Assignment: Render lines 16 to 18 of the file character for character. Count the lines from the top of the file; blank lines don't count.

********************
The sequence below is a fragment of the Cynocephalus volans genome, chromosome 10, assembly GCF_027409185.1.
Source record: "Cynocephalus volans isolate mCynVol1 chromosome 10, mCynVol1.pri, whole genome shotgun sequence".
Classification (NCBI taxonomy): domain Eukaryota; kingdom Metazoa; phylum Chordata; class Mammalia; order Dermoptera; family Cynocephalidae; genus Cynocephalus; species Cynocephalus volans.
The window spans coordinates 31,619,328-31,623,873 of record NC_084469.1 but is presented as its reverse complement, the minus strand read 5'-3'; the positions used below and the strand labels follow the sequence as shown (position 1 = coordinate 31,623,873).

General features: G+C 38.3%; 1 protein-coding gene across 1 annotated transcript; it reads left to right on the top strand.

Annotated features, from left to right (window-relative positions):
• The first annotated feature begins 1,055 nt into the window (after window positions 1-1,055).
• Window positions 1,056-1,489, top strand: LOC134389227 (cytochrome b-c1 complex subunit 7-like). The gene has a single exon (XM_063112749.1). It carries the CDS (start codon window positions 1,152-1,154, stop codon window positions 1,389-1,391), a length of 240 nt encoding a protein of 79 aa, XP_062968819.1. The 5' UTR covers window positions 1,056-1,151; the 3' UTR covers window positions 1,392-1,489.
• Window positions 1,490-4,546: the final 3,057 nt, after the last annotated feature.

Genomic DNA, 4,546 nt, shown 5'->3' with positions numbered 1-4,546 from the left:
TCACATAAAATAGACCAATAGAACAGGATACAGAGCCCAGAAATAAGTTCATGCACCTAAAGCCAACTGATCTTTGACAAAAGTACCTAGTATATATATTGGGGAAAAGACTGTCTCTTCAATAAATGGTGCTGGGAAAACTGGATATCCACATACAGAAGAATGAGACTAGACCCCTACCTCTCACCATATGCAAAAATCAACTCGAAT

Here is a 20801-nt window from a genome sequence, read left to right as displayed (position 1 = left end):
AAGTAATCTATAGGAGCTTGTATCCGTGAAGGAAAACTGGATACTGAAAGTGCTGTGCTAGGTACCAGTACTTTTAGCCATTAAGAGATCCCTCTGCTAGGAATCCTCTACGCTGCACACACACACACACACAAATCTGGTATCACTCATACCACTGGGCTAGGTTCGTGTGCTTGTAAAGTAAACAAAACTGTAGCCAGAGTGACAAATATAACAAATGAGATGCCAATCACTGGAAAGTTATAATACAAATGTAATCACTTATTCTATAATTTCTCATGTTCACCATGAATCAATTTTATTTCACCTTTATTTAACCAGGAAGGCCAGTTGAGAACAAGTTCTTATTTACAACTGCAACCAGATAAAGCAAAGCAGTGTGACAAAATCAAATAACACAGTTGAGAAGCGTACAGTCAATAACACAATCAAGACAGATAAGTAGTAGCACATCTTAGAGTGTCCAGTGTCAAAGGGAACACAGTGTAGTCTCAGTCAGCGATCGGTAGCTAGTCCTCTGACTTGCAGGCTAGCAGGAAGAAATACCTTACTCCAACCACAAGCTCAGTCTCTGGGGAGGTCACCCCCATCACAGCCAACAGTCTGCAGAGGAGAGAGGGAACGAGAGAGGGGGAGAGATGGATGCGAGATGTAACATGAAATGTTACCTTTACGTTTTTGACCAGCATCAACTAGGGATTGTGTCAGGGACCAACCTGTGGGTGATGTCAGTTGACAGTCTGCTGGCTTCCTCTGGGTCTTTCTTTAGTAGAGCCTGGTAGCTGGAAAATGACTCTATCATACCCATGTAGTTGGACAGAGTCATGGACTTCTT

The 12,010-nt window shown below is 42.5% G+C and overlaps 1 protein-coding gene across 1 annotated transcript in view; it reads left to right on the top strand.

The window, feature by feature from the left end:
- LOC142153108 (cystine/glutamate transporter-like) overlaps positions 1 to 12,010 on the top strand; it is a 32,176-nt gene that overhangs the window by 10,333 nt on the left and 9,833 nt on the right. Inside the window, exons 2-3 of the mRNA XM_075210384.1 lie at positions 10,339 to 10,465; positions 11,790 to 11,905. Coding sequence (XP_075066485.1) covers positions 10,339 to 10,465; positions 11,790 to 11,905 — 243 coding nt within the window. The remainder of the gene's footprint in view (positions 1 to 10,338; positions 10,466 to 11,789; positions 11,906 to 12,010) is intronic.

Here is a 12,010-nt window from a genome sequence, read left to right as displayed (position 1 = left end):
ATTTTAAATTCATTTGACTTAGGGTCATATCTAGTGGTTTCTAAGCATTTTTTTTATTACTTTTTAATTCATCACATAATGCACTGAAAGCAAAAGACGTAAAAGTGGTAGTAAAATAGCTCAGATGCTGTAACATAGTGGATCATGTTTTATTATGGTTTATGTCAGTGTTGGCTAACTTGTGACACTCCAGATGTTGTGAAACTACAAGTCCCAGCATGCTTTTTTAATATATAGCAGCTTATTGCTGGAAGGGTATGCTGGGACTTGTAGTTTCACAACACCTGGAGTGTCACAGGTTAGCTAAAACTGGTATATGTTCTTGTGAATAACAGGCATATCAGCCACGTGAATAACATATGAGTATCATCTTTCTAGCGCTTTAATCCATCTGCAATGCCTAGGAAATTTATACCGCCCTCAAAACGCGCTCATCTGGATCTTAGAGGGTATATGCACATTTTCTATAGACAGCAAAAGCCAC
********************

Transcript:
- LOC142153108 (cystine/glutamate transporter-like) overlaps positions 1 to 12,010 on the top strand; it is a 32,176-nt gene that overhangs the window by 10,333 nt on the left and 9,833 nt on the right. Inside the window, exons 2-3 of the mRNA XM_075210384.1 lie at positions 10,339 to 10,465; positions 11,790 to 11,905. Coding sequence (XP_075066485.1) covers positions 10,339 to 10,465; positions 11,790 to 11,905 — 243 coding nt within the window. The remainder of the gene's footprint in view (positions 1 to 10,338; positions 10,466 to 11,789; positions 11,906 to 12,010) is intronic.

Here is a 12,010-nt window from a genome sequence, read left to right as displayed (position 1 = left end):
ATTTTAAATTCATTTGACTTAGGGTCATATCTAGTGGTTTCTAAGCATTTTTTTTATTACTTTTTAATTCATCACATAATGCACTGAAAGCAAAAGACGTAAAAGTGGTAGTAAAATAGCTCAGATGCTGTAACATAGTGGATCATGTTTTATTATGGTTTATGTCAGTGTTGGCTAACTTGTGACACTCCAGATGTTGTGAAACTACAAGTCCCAGCATGCTTTTTTAATATATAGCAGCTTATTGCTGGAAGGGTATGCTGGGACTTGTAGTTTCACAACACCTGGAGTGTCACAGGTTAGCTAAAACTGGTATATGTTCTTGTGAATAACAGGCATATCAGCCACGTGAATAACATATGAGTATCATCTTTCTAGCGCTTTAATCCATCTGCAATGCCTAGGAAATTTATACCGCCCTCAAAACGCGCTCATCTGGATCTTAGAGGGTATATGCACATTTTCTATAGACAGCAAAAGCCAC